Winston Churchill, Myth and Reality: What He Actually Said
By Richard M. Langworth
In 1968 Richard M. Langworth founded the Churchill Study unit and its journal Finest Hour, which he edited for over thirty years (since 2014 he has been Senior Fellow for the Churchill project at Hillsdale College in Michigan). It is fair to say that a person interested in the history of Winston Churchill wouldn’t live long enough to read all that has been written about him, but this fine and important book would be a great place to start. Churchill is like Marmite in the 21st century, either loved or loathed; here Langworth corrects a great many myths about the man.
Many of the sayings and events attributed to Churchill are false, and these tend to be used to perpetuate a negative bias towards his many positive words and acts. It seems fake news didn’t come in with the internet (though it has helped it spread greatly). Had Churchill been heeded, for instance, on his call for a sizeable and effective intervention against the Bolsheviks in the Russian Civil War, the world may have been spared the many miseries of Soviet communism.
It was a bit disappointing, however, to discover that the famous conversation with Nancy Astor and Churchill didn’t actually happen. (Supposedly she told Winston, ‘If I were married to you, I’d put poison in your coffee.” To which Winston had supposedly replied. ‘If I were married to you, I’d drink it.’)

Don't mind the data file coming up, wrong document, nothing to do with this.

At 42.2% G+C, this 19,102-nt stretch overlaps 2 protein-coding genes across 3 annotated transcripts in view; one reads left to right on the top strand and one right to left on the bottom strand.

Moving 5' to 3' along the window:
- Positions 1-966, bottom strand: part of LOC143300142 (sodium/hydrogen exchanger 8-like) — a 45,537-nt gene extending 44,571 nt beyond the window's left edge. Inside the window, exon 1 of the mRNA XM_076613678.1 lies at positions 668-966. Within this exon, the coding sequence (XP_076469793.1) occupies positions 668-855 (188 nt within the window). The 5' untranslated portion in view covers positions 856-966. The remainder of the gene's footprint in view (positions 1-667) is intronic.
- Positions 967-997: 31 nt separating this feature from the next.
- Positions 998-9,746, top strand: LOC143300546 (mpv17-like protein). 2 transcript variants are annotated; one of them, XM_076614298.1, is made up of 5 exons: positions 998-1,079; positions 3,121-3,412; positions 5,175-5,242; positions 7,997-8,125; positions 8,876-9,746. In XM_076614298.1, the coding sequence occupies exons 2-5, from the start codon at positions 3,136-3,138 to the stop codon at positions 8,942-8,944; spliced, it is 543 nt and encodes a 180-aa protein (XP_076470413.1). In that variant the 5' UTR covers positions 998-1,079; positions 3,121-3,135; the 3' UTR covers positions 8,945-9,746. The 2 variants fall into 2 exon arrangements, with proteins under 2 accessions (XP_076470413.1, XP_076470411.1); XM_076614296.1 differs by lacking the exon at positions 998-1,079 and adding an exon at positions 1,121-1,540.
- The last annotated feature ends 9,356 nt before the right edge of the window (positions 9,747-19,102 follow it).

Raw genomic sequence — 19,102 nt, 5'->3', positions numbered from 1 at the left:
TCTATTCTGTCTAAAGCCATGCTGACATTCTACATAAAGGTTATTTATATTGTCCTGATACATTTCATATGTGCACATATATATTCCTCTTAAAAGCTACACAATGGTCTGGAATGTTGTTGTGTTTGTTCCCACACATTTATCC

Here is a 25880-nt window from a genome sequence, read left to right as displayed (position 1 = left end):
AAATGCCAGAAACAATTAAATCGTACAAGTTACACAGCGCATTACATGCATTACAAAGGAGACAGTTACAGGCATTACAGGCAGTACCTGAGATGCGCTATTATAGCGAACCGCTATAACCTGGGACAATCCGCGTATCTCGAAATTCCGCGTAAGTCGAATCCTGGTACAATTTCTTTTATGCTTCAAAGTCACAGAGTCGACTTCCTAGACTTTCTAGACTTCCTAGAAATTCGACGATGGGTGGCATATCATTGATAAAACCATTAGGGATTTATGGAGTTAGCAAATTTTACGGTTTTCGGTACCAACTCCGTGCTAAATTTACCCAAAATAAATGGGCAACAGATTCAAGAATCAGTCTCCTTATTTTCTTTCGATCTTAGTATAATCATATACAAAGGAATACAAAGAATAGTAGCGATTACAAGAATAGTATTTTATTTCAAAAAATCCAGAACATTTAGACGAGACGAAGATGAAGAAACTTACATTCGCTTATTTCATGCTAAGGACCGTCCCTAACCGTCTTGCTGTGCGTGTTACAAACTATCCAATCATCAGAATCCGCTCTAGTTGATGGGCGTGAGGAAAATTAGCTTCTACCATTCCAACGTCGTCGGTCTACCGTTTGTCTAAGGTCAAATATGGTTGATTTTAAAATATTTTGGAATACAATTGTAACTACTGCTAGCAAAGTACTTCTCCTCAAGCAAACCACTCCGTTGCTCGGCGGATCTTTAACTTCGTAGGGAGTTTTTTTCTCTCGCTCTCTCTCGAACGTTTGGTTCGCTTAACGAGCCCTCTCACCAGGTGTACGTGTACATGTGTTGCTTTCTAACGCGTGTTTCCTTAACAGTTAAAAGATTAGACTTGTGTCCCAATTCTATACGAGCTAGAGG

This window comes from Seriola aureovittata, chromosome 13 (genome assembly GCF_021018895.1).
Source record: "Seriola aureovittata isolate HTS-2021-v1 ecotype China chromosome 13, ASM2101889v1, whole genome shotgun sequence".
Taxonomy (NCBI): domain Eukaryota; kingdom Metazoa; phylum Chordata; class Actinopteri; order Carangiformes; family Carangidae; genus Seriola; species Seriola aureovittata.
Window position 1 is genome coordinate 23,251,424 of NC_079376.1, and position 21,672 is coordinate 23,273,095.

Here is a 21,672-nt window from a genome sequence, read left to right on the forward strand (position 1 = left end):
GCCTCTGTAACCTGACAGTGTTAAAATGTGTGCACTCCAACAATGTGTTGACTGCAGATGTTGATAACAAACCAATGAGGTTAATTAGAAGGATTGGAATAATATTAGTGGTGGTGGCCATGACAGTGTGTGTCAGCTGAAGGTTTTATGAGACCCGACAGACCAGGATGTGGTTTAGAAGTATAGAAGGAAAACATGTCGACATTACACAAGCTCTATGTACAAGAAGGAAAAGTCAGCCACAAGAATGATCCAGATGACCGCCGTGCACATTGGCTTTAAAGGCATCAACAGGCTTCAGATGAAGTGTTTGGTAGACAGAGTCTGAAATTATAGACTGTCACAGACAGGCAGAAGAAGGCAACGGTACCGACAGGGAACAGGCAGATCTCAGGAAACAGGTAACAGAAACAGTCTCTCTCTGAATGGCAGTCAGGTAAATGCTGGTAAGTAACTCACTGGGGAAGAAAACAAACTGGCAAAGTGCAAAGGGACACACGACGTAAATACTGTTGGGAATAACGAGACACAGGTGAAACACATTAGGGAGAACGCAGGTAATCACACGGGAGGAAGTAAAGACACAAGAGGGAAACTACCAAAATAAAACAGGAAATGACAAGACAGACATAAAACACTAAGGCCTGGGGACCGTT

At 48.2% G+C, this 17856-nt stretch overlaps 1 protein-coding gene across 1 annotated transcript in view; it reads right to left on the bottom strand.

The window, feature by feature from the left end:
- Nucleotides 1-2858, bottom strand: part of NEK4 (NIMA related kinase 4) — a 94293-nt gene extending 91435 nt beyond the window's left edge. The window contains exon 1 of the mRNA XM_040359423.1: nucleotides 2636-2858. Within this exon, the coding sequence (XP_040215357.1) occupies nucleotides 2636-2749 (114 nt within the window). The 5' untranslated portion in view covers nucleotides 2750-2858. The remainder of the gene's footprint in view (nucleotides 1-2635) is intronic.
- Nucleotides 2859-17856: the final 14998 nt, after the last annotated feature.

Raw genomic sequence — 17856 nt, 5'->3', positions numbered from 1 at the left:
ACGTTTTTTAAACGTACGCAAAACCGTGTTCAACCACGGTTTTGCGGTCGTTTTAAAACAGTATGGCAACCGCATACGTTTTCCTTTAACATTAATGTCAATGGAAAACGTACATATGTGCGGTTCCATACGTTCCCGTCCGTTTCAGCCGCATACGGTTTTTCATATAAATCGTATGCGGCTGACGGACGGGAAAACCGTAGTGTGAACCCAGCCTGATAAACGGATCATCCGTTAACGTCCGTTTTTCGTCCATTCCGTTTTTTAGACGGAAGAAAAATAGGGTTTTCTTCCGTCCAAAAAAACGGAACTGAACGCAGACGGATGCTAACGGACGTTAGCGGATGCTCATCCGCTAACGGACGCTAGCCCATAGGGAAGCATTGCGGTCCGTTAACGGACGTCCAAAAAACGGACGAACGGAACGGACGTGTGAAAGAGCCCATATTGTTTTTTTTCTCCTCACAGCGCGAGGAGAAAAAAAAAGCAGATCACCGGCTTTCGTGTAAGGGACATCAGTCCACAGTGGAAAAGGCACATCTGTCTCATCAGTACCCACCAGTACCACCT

A beautifully well-written, well-presented, and indeed, important book.
Voices from the Easter Rising: Firsthand Accounts of Ireland’s 1916 Rebellion
By Joseph McKenna
There were an awful lot of books on the Easter Rising published in 1916 for its centenary (and some of them were awful) but this book is very good and well worth a read.
Well written and well researched, Voices from the Easter Rising really does capture and put into context the voices of those who were there. I’d have to put this in the upper echelon of books on the subject.
McFarland have done a fine job on presenting the book; I liked the photos and maps and thought they complemented the text well. It is horrifying to see Dublin looking shattered and destroyed, much the same as France was at the time. It is an interesting and awful parallel, as though violence and war are plagues that can afflict humanity at any place and time.
A great achievement and one that would form the basis for a fine documentary.
Queen Victoria’s Matchmaking: The Royal Marriages That Shaped Europe
By Deborah Cadbury
That Deborah Cadbury is an excellent writer is in no doubt. Her Space Race, telling the story of the race between America and Russia to be the first to dominate Space is truly superb, while her The Dinosaur Hunters is a gripping piece of history, and one of my all time favourite books. I cannot understand why these two books have not been used as the basis for documentaries.
Cadbury’s latest book, Queen Victoria’s Matchmaking, explores the role that Queen Victoria played as an international matchmaker for Europe’s royalty in the late 19th century. At this point Victoria had over thirty surviving grandchildren, so she certainly had a lot of potential matches to make. Sometimes these matches were successful. Others ended tragically, such as that of Nicolas and Alexandra, Tsar and Tsarina of Russia. The former Alix of Hesse brought the gene for haemophilia into the Romanov blood line, leading to the Russian Royal Family’s dependence on Rasputin for his ability to ease their son’s bleeding – which fatally weakened them, and ended in their murders at the hands of a Bolshevik firing squad following the Russian Revolutions of 1917.
This is a book that works on a number of levels. It is a fine biography of Queen Victoria and her family, but it is also a superb portrait of a by-gone age and the political machinations that formed it.
A most worthwhile book, and as with the other books Deborah Cadbury has written, it would make a superb documentary.